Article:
“It’s going to hurt when these funds come to an end,” Gov. Mark Sanford said of the stimulus and Medicaid match dollars. “You really can’t do a lot. … It’s as if Washington is exporting financial recklessness.”"

"Stoneham - A fiscal watchdog group has some sobering news for the commonwealth: Not only will Massachusetts have to deal with a shortfall of several hundred million dollars this fiscal year, but it also faces a “gaping $3 billion structural deficit” in the new fiscal year that begins on July 1.

According to the Massachusetts Taxpayers Foundation (MTF), the state must still deal with a shortfall of $300-$500 million in the current fiscal 2010 budget, despite the recent round of cuts announced by the Patrick Administration in October. But that shortfall pales in comparison to a projected structural deficit of “at least $3 billion” that awaits in fiscal 2011."

"AS A U.S. ATTORNEY, Chris Christie took on mobsters, crooked politicians and New Jersey's infamous culture of corruption.

That seems simple compared to the task Christie now confronts: balance a state budget that is projected to be $9.5 billion in the red. That's equal to about a third of the current budget."

"The federal budget deficit was about $390 billion in the first quarter of fiscal year 2010, CBO estimates—$56 billion

more than the shortfall in the same period in fiscal year 2009. Outlays were slightly lower than they were last year at

this time, but revenues have fallen by about 11 percent. Later this month, CBO will issue new budget projections for

2010 and the following 10 years.

NOVEMBER RESULTS

The Treasury reported a deficit of $120 billion in

November, about $5 billion more than CBO projected

on the basis of the Daily Treasury Statements. The

difference occurred primarily because of greater-thanexpected

spending for Treasury and Justice programs."

"WASHINGTON (Reuters) - The U.S. government is set to provide more than $1 billion over the next several weeks to help low-income families pay their energy bills, an agency spokesman said on Friday."

"Jan. 9 (Bloomberg) -- Venezuela devalued its currency by half yesterday, the first such action since March 2005, as President Hugo Chavez seeks to pull the economy from recession amid falling oil revenue.

Chavez said the bolivar will be devalued to 4.3 per dollar from 2.15 per dollar for most imports. A second, subsidized peg of 2.60 bolivars per dollar will be used for importing food, medicine and machinery intended to boost the economy’s competitiveness."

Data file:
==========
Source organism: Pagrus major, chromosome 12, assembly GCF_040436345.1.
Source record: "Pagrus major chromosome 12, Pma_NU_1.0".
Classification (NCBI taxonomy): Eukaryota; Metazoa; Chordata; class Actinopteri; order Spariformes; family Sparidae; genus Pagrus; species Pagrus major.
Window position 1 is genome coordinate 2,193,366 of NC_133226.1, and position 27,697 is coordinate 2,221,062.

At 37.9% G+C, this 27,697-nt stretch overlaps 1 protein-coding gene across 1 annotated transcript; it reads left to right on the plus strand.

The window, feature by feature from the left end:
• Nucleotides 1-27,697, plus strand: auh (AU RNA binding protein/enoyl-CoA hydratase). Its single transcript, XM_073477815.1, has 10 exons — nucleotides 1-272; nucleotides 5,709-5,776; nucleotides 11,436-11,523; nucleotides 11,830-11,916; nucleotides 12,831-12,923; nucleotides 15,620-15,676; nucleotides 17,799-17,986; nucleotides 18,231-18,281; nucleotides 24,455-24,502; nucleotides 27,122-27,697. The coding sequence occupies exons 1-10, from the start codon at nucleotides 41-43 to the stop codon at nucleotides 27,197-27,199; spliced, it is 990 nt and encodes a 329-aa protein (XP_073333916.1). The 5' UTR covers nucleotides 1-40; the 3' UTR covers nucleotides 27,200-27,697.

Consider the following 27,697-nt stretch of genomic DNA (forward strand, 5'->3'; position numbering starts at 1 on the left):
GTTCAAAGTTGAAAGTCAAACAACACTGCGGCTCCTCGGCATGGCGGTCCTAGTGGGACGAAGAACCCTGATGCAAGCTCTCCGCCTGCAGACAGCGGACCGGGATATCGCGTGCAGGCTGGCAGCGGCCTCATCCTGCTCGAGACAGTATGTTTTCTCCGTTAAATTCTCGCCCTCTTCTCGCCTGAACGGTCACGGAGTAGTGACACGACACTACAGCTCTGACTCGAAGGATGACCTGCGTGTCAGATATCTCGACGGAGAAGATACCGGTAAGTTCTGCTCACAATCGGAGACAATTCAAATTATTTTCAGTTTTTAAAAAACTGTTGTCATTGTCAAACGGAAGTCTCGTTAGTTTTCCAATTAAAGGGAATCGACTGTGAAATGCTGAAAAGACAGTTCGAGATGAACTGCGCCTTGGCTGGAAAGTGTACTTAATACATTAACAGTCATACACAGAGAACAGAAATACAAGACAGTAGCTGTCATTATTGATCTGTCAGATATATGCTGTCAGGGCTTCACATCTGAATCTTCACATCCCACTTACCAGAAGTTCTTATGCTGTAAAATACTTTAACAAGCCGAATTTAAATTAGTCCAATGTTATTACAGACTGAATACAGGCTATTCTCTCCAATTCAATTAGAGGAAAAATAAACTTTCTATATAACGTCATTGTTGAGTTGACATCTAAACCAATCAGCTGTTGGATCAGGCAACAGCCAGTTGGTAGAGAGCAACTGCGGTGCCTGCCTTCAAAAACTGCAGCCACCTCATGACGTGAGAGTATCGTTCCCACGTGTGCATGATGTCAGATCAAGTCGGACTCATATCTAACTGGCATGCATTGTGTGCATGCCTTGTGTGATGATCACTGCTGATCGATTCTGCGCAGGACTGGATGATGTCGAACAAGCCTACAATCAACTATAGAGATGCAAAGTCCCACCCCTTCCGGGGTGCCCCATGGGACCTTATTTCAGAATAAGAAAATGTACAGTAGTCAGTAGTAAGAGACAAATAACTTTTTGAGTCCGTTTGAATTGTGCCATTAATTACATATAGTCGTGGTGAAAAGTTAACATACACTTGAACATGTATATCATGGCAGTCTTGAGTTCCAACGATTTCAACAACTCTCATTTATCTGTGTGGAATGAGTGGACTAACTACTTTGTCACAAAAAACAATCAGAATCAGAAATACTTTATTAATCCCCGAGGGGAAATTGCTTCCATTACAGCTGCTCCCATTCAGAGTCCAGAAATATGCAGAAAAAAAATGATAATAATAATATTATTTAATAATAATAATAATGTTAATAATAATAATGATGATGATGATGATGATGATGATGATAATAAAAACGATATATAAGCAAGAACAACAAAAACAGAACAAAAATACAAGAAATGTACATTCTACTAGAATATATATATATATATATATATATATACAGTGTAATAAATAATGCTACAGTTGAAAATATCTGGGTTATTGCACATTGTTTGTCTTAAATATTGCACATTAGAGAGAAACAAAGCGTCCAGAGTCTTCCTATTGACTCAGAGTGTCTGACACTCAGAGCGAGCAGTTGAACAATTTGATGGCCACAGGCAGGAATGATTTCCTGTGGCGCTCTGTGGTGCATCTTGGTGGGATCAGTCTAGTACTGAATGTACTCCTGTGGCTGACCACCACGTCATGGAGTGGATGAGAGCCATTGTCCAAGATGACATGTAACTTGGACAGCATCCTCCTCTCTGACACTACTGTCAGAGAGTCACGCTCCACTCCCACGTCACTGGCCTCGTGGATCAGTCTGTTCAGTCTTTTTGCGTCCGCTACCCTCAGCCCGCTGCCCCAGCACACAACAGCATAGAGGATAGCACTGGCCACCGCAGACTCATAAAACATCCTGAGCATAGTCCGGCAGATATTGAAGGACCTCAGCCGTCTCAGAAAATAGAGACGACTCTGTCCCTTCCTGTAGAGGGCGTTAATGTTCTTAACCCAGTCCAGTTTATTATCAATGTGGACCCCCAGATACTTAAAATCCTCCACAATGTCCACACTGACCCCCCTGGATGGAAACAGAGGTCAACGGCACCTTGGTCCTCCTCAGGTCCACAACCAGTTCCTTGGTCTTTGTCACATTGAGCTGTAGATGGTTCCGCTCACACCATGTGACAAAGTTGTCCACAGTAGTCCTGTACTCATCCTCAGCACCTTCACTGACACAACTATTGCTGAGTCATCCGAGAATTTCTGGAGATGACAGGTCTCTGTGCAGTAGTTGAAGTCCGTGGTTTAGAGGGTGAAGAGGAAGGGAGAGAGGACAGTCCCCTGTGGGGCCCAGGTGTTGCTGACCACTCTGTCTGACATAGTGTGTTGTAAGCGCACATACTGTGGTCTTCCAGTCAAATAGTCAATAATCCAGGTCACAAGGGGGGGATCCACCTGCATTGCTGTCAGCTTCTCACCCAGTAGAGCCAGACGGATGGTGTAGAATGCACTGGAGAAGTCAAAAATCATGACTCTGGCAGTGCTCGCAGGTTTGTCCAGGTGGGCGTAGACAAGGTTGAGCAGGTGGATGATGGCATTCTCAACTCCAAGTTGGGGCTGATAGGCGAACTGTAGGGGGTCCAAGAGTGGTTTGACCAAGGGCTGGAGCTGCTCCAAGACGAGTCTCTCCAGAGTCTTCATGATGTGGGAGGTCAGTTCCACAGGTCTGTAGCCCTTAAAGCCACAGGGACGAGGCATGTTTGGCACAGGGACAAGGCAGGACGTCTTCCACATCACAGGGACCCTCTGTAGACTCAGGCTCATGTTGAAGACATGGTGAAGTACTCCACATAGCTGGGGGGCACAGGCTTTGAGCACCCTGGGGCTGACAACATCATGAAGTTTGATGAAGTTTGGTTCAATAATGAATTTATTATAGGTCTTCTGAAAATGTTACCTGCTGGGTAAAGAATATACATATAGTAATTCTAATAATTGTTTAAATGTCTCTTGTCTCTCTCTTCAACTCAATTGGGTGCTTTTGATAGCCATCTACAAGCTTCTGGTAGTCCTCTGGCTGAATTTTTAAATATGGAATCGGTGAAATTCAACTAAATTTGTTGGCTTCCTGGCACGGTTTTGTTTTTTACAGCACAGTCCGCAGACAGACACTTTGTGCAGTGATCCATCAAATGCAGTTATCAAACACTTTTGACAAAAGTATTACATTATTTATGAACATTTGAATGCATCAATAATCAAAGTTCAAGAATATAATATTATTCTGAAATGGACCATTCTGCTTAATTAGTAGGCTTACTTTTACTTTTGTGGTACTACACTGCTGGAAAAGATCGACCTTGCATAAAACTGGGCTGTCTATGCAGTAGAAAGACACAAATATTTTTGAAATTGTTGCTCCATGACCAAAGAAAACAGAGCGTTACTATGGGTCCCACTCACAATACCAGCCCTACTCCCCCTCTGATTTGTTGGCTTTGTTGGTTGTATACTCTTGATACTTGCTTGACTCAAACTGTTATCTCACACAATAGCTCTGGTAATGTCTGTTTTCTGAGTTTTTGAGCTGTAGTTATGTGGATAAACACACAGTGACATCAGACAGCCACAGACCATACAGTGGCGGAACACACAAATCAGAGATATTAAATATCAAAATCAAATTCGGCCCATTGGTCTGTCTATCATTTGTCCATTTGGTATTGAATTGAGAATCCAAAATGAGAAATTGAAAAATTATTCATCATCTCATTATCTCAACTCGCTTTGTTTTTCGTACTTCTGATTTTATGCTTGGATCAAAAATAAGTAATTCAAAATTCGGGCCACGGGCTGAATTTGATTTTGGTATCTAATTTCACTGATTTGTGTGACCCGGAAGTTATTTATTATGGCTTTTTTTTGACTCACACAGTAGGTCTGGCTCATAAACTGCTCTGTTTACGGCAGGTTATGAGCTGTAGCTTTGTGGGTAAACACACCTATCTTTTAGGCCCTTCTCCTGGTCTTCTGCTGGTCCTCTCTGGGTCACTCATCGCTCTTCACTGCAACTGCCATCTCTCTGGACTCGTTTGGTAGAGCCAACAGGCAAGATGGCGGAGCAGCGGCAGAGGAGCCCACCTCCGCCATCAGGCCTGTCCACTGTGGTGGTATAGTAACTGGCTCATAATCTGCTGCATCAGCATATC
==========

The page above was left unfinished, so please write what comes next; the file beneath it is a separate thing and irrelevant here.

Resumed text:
"The Legislature that convenes Monday will likely be consumed with cutting state spending to cover a budget shortfall that some think could reach $1 billion. Critics warn that those cuts could force increases in property taxes that finance local schools and governments.

Gronstal said lawmakers are crafting a measure that would restrict those increases and force use of cash reserves.

"We're dipping into our cash reserves in a fairly significant way," said Gronstal."

"Already grappling with recession-weakened revenues, West Virginia’s state government now must find an additional $145 million to shore up its pension funds, Manchin administration officials said Friday.

The Wall Street meltdown inflicted losses totaling around 16 percent on the invested assets of these programs, Budget Director Mike McKown said. The state had been counting on a 7.5 percent return.

“You’ve got a 23.5 percent gap in earnings,” McKown told reporters and editors during The Associated Press’ annual Legislative Lookahead conference. “The major driver of the fiscal year 2011 budget will be shoring up the retirement systems.”"

"We face a $3.5 billion shortfall over the next two years, this after Kaine has already trimmed $7 billion from Virginia's last $77 billion two-year budget. Kaine's proposal closes that shortfall (Virginia is constitutionally prohibited from having a budget deficit), and involves additional cuts to the budget including the very controversial cut of the car tax relief program, which is a payment from the state to the localities at $950 million per year to make the localities whole from the car tax cut instituted by Gov. Gilmore several years ago.

Kaine proposes to make the localities now whole by replacing the payment with money from a 1 percent increase in Virginia's income tax."

"The average price of a gallon of regular gasoline hit $2.70 this week, according to the auto club AAA. That's up 67 percent from this time last year, and it's the highest price since October 2008 -- a fact not lost on drivers.

Sayed Bilal, a cabdriver in Rockville, Md., estimated that he's spending $200 more a month on gas than he's used to.

"It's affecting everyone's budget," he said, "especially after the holidays. In my business, I depend on people's pocket money. If they don't have any ... ." He trailed off with a shrug."

"Legislators from the 20th District are adamant that creating new jobs is the best way to solve the $2.6 billion budget deficit facing the state when the 2010 session begins on Monday.

The question posed to state legislators for the next session is how to close the gap.